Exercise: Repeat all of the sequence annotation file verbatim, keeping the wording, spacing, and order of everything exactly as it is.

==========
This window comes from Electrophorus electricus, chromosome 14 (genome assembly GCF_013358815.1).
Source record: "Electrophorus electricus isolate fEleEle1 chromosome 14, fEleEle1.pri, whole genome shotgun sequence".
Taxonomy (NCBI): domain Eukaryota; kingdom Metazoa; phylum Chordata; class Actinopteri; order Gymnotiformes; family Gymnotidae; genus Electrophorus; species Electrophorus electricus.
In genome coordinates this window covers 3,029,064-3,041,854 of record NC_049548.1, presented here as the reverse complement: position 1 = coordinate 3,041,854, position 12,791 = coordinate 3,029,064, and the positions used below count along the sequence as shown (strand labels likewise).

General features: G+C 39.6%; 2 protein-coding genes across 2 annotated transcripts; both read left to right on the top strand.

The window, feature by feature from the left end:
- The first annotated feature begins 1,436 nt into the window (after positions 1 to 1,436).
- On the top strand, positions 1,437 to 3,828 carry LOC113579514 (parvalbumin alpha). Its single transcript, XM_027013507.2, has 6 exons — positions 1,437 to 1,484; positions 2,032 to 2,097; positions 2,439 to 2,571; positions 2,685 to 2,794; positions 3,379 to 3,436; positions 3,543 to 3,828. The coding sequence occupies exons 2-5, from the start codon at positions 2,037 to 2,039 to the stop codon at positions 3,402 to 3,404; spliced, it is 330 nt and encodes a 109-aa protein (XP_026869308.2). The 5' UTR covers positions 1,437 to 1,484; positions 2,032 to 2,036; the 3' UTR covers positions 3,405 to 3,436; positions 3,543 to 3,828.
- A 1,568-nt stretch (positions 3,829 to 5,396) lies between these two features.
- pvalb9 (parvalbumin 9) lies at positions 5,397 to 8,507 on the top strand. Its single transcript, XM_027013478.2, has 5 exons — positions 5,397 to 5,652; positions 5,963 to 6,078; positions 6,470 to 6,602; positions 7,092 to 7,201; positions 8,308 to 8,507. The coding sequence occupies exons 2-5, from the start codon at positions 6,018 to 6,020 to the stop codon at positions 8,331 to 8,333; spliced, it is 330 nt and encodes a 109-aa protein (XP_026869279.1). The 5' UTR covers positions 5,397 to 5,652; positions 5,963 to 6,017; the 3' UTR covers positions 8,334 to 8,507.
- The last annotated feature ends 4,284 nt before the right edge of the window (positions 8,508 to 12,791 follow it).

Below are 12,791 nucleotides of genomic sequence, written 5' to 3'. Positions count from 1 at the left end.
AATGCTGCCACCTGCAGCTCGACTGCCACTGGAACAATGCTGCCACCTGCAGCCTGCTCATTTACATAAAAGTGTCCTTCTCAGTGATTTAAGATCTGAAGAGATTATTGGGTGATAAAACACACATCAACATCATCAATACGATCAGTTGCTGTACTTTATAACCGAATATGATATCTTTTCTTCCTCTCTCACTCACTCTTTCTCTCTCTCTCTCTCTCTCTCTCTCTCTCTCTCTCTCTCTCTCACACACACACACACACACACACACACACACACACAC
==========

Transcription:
This window comes from Electrophorus electricus, chromosome 14 (genome assembly GCF_013358815.1).
Source record: "Electrophorus electricus isolate fEleEle1 chromosome 14, fEleEle1.pri, whole genome shotgun sequence".
Taxonomy (NCBI): domain Eukaryota; kingdom Metazoa; phylum Chordata; class Actinopteri; order Gymnotiformes; family Gymnotidae; genus Electrophorus; species Electrophorus electricus.
In genome coordinates this window covers 3,029,064-3,041,854 of record NC_049548.1, presented here as the reverse complement: position 1 = coordinate 3,041,854, position 12,791 = coordinate 3,029,064, and the positions used below count along the sequence as shown (strand labels likewise).

General features: G+C 39.6%; 2 protein-coding genes across 2 annotated transcripts; both read left to right on the top strand.

The window, feature by feature from the left end:
- The first annotated feature begins 1,436 nt into the window (after positions 1 to 1,436).
- On the top strand, positions 1,437 to 3,828 carry LOC113579514 (parvalbumin alpha). Its single transcript, XM_027013507.2, has 6 exons — positions 1,437 to 1,484; positions 2,032 to 2,097; positions 2,439 to 2,571; positions 2,685 to 2,794; positions 3,379 to 3,436; positions 3,543 to 3,828. The coding sequence occupies exons 2-5, from the start codon at positions 2,037 to 2,039 to the stop codon at positions 3,402 to 3,404; spliced, it is 330 nt and encodes a 109-aa protein (XP_026869308.2). The 5' UTR covers positions 1,437 to 1,484; positions 2,032 to 2,036; the 3' UTR covers positions 3,405 to 3,436; positions 3,543 to 3,828.
- A 1,568-nt stretch (positions 3,829 to 5,396) lies between these two features.
- pvalb9 (parvalbumin 9) lies at positions 5,397 to 8,507 on the top strand. Its single transcript, XM_027013478.2, has 5 exons — positions 5,397 to 5,652; positions 5,963 to 6,078; positions 6,470 to 6,602; positions 7,092 to 7,201; positions 8,308 to 8,507. The coding sequence occupies exons 2-5, from the start codon at positions 6,018 to 6,020 to the stop codon at positions 8,331 to 8,333; spliced, it is 330 nt and encodes a 109-aa protein (XP_026869279.1). The 5' UTR covers positions 5,397 to 5,652; positions 5,963 to 6,017; the 3' UTR covers positions 8,334 to 8,507.
- The last annotated feature ends 4,284 nt before the right edge of the window (positions 8,508 to 12,791 follow it).

Below are 12,791 nucleotides of genomic sequence, written 5' to 3'. Positions count from 1 at the left end.
AATGCTGCCACCTGCAGCTCGACTGCCACTGGAACAATGCTGCCACCTGCAGCCTGCTCATTTACATAAAAGTGTCCTTCTCAGTGATTTAAGATCTGAAGAGATTATTGGGTGATAAAACACACATCAACATCATCAATACGATCAGTTGCTGTACTTTATAACCGAATATGATATCTTTTCTTCCTCTCTCACTCACTCTTTCTCTCTCTCTCTCTCTCTCTCTCTCTCTCTCTCTCTCTCTCTCACACACACACACACACACACACACACACACACACAC